Job Skills and Expectations
Job skills and expectations are important in defining course objectives and evaluation measures. In the Audience Analysis phase we determined that required skills minus current skills equal course objectives. Before you can put this formula into action, however, you need to first identify the required skills and expectations.
Every job function requires certain skills which are amended by a company's expectations. For example, a job may require you to know microsoft office products. However, the company of the employee requires advanced knowledge of microsoft office products. As an instructional designer, it is your job to determine what the word "advanced" means and interpret the expectations in a manner that employees can understand. Therefore, the instructional designer must learn the art of asking questions to probe for the answers needed to develop course objectives.
There are a variety of things to consider when asking questions about job skills and expectations. Here are a few items to consider.
- Education level of the audience: The education level provides a starting point to identify the foundation of knowledge required to perform the job. For example, if the job requires math skills, the education level will assist you in determining what type of math skills are required. If the employee has basic math skills but lacks a higher level of math, then you can begin to identity specific math skills to build course objectives. The main objective in learning the education level of your audience is to establish prerequisites for the course.
- Equipment used on the job: There are many job skills that require specific knowledge of a type of equipment, technology, or process. Exploring job functions will help you uncover critical skills necessary to perform a job to the company's expectations. This includes computer software programs, engineering methods, and specific vocational requirements.
- Job Experience: Experience plays a huge role in defining job requirements and expectations. In fact, most expectations are based on job experience. A common mistake made by many employers is to compare performances by experienced employees to new hire employees. There must be a learning curve initially for new hired employees, which allows the instructional designer to ask the employer about the expectations of a new hired employee. When it comes to designing a course, it is critical to know the experience level of your audience. This will help determine the exclusion of basic concepts such as terminology or processes already known by the audience.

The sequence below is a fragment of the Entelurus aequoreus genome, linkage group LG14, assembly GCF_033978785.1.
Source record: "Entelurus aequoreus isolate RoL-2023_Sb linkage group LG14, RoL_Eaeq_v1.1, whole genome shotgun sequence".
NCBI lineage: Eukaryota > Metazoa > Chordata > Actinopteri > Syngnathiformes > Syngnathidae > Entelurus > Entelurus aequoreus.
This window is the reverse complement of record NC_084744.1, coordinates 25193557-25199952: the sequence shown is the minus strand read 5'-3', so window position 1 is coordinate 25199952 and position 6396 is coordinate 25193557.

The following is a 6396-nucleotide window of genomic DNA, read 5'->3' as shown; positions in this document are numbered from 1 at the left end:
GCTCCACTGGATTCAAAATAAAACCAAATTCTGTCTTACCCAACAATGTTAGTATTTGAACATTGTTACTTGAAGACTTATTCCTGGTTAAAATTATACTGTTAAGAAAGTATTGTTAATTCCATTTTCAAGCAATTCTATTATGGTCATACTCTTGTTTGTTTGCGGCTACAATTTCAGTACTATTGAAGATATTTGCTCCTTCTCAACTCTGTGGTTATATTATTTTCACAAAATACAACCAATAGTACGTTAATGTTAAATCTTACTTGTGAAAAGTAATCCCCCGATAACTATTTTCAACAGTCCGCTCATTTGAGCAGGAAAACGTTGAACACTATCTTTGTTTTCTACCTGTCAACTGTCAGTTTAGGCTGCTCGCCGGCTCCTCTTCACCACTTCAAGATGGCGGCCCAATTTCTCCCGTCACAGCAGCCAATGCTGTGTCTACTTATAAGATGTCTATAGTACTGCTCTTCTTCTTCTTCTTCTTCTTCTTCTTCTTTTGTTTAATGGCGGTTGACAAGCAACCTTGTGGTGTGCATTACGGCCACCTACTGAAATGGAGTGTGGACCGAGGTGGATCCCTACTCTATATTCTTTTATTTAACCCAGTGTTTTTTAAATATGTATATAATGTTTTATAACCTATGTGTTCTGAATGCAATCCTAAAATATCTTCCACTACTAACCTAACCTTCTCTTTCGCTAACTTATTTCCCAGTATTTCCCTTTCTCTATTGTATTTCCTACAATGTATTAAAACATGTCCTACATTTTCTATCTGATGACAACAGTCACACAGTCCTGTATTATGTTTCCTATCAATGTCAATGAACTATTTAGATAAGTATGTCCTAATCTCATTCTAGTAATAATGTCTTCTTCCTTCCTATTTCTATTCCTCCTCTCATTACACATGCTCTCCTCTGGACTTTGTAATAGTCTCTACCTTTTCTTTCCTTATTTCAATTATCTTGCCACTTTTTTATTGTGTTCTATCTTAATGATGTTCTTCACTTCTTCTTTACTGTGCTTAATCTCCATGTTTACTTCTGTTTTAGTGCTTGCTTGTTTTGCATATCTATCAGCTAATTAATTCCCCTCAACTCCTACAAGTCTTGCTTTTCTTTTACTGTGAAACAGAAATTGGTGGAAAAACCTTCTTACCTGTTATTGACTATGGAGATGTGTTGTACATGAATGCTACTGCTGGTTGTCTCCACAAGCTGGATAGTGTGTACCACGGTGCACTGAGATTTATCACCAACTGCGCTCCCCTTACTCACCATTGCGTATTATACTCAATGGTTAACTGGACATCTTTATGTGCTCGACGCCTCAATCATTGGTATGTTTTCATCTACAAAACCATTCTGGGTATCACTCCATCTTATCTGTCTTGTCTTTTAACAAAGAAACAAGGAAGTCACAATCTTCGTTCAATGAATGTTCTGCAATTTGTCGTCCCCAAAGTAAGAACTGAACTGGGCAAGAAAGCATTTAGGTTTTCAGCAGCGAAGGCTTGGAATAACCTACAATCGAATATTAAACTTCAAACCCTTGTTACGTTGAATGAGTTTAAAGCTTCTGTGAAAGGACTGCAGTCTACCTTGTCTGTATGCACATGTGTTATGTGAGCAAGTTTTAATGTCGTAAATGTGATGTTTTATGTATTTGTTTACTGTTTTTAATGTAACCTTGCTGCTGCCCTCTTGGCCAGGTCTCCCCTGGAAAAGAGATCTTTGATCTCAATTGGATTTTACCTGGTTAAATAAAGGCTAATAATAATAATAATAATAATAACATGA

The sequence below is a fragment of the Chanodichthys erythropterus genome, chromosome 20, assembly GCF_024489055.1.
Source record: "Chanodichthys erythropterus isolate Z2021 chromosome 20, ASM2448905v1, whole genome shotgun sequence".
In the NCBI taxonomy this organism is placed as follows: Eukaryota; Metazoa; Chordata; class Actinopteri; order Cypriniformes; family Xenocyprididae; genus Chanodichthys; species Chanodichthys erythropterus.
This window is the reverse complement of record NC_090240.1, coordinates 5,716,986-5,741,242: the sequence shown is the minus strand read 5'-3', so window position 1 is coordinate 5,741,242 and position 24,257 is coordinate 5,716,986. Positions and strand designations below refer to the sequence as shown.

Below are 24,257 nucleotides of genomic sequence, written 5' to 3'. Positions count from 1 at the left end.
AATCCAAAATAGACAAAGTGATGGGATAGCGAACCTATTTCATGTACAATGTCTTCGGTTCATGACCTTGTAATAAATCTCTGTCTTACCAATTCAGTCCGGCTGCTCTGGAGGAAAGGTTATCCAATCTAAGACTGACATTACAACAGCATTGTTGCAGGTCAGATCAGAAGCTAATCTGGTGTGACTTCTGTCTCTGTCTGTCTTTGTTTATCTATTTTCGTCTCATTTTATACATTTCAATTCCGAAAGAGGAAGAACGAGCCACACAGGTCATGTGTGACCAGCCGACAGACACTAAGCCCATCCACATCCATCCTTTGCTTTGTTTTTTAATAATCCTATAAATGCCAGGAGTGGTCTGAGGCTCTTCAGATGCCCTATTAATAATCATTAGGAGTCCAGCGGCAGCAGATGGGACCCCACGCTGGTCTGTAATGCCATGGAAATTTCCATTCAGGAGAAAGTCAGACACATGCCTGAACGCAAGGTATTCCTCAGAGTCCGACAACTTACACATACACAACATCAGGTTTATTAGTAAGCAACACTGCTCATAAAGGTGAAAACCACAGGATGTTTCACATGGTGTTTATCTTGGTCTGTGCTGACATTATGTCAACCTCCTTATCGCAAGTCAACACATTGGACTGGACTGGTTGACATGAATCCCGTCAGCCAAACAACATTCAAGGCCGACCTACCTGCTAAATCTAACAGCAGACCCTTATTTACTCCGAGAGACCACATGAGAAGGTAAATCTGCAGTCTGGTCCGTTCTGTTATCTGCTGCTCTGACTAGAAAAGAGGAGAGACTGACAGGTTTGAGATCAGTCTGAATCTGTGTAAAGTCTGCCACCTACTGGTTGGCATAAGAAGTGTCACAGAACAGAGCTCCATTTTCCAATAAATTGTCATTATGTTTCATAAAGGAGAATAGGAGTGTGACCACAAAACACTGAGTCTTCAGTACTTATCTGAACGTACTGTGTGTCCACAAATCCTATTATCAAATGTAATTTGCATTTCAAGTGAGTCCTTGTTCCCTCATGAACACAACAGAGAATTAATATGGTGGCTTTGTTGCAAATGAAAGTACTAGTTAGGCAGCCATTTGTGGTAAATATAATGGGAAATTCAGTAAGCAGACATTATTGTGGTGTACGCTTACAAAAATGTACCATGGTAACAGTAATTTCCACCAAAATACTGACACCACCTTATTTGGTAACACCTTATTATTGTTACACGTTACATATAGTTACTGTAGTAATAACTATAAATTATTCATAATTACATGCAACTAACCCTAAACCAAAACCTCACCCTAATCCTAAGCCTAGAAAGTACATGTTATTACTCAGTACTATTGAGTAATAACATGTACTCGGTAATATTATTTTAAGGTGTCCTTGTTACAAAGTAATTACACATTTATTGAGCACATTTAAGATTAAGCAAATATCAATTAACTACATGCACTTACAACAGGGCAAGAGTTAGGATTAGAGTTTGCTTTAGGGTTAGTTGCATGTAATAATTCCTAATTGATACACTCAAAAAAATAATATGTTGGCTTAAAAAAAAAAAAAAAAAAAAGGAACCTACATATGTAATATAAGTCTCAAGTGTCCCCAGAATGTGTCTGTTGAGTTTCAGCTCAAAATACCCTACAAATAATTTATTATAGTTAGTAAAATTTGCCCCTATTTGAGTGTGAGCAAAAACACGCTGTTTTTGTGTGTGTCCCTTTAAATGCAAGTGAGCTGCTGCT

- Management Expectations: The most important information to obtain is management's expectations of its employees. This can sometimes be difficult to outline as management tends to talk in generalities rather than specifically about individual job functions. As an instructional designer, it is your job to ask specific questions that will provide clues to job skill requirements. For example, the manager may state that he desires his employees to make a widget. As an instructional designer, you need to ask questions like "How long does the employee have to make the widget?", "What steps must the employee follow to make the widget?", "What is considered a satisfactory widget?", etc.
The Job Task Worksheet
The will help you define specific job skills and expectations of a job.
The first step is to identify the tasks or processes of a job. You can identify these tasks through observations of current employees, reviewing policies and procedures, or interviewing managers, employees, or subject matter experts.
The second step is to identify the required skills and expectations of the tasks identified. As you analyze the tasks, you will discover certain skills that an employee must obtain. It is important that your subject matter expert(s) review this document to ensure that you have captured the main tasks accurately.
Remember, the more input your subject matter expert has on the initial analysis phase, the better prepared you will be to complete the remaining phases of the ADDIE model.
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